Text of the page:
Badlands National Park
South Dakota’s Five National Parks
Mountains, missiles, and of course, caves – the National Park Service shines in South Dakota.
Dubbed the Mount Rushmore State for obvious reasons, South Dakota features a bustling southwestern corner ready for park visitors and their cancellation passports.
1. Mt. Rushmore
One of the NPS’ most visited sites, Mount Rushmore National Memorial attracts roughly three million people to Keystone each year. Visitors are encouraged to reflect upon the giant faces of America’s founding fathers, then check out the Lincoln Borglum Visitor Center, Sculptor's Studio, and the evening light show.
Covering over 244,000 acres, Badlands National Park – South Dakota’s largest national park – features a scene like no other, along with hiking, stargazing, and scenic drives. The park is open 24/7, and guests may explore the Ben Reifel Visitor Center and White River Visitor Center.
3. Wind Cave
The first cave protected by the NPS, Wind Cave National Park preserves one of the longest caves in the world. Set near Hot Springs, the park covers nearly 35,000 acres, and is known for grazing bison, boxwork formation, and lantern tours of the depths. No touching!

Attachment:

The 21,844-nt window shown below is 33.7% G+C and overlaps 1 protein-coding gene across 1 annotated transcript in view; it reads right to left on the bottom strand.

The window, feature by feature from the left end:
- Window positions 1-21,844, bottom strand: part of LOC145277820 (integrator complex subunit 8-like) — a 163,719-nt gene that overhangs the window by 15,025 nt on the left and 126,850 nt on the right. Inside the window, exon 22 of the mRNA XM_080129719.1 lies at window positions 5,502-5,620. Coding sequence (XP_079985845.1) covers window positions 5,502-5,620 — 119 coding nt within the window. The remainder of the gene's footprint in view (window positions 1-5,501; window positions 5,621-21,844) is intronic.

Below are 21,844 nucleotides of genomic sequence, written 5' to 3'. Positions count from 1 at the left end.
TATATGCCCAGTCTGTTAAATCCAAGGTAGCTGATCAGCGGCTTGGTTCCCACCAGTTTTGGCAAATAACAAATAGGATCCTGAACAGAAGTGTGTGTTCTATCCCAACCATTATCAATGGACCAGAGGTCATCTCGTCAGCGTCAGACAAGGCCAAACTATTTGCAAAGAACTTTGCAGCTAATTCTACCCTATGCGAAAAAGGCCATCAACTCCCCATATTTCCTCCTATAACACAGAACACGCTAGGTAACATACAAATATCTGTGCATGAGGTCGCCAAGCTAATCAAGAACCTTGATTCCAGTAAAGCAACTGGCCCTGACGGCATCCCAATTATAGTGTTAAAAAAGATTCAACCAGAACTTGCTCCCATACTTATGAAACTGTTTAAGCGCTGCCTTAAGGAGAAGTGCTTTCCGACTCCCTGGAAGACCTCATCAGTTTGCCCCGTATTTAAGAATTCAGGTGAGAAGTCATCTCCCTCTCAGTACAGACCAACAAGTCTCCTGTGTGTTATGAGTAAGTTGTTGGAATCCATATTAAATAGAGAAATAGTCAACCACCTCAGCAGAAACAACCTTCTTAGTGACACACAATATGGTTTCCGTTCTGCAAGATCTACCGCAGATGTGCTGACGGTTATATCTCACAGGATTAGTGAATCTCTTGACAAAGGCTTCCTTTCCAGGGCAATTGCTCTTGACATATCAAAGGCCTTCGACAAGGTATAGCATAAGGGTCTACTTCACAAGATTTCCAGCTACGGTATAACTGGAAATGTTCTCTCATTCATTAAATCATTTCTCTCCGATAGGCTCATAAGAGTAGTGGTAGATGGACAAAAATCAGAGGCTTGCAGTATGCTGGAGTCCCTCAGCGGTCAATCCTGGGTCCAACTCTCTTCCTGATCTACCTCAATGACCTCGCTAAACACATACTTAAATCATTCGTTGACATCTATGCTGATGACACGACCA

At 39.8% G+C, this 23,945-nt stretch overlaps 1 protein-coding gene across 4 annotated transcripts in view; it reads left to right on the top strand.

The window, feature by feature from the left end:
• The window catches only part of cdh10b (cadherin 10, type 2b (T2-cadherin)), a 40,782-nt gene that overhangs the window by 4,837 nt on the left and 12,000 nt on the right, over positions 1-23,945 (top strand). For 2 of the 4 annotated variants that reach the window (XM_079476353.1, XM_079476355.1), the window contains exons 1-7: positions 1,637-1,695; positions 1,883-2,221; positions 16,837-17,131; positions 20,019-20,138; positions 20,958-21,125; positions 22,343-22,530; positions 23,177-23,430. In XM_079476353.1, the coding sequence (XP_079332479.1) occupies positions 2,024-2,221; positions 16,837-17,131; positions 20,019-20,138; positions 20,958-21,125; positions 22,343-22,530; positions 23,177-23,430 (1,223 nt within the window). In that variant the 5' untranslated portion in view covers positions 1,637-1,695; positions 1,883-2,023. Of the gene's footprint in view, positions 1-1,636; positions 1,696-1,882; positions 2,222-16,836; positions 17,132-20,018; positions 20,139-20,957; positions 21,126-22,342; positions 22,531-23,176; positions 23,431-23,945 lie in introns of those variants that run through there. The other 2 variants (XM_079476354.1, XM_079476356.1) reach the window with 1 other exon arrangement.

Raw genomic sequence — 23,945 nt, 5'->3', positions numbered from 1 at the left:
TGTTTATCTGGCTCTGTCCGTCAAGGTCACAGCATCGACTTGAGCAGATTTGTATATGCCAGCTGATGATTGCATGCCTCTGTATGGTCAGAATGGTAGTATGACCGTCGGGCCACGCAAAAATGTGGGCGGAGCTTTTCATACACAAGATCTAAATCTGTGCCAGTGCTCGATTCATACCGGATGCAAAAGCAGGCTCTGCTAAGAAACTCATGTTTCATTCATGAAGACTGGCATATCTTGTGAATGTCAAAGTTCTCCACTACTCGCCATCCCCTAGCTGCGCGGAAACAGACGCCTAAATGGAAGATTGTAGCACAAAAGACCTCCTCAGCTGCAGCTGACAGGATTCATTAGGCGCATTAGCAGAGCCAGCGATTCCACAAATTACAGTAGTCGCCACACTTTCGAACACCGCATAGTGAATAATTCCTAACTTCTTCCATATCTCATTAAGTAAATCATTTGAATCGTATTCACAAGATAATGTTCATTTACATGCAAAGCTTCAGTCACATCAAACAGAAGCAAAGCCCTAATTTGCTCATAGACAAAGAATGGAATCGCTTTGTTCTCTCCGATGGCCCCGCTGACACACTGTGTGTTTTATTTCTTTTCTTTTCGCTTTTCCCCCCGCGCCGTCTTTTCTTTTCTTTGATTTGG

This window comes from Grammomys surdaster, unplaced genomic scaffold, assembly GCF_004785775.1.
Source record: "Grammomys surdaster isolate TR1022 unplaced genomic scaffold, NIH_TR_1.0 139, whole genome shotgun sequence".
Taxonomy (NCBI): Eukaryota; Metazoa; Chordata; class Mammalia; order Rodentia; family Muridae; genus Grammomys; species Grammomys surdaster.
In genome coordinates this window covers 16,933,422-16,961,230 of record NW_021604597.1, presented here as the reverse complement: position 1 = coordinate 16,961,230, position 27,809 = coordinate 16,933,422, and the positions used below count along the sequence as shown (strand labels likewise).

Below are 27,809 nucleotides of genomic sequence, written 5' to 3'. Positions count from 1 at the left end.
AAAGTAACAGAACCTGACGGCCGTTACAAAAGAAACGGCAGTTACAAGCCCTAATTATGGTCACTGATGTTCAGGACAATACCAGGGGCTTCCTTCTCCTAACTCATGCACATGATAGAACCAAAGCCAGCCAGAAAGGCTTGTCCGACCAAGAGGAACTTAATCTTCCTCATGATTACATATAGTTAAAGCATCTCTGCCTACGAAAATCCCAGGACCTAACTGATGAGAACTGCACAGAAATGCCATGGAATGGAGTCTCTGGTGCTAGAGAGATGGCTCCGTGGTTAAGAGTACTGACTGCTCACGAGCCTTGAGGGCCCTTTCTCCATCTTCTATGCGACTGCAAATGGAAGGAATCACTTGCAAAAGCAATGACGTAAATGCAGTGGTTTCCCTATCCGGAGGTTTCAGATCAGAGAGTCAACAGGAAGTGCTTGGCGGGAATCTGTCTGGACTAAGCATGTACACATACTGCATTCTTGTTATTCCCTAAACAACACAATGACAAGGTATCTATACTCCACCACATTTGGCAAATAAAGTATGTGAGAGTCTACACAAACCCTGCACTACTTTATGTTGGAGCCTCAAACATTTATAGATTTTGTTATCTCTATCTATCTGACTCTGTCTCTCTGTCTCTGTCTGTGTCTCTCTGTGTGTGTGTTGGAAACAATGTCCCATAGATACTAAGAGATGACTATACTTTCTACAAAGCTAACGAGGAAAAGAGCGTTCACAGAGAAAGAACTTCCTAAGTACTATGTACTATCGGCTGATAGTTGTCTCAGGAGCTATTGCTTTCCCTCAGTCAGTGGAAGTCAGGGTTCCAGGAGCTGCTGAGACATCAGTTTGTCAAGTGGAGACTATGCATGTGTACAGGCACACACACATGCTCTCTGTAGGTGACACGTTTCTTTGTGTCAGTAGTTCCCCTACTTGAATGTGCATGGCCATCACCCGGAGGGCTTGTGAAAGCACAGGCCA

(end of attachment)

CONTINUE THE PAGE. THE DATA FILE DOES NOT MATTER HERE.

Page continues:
4. Jewel Cave
Currently the world’s third longest cave, Jewel Cave National Monument is located near Custer on over 1,200 acres. As you might have guessed, Jewel Cave is known for its dazzling innards – showcased by lantern and scenic ranger-led tours.
5. Minuteman Missile
Preserving the America of the Cold War and arms race, the Minuteman Missile National Historic Site is located near Wall and open year-round. Starring the last remaining Minuteman II ICBM system, the site offers tours of the control center and onsite missile silo.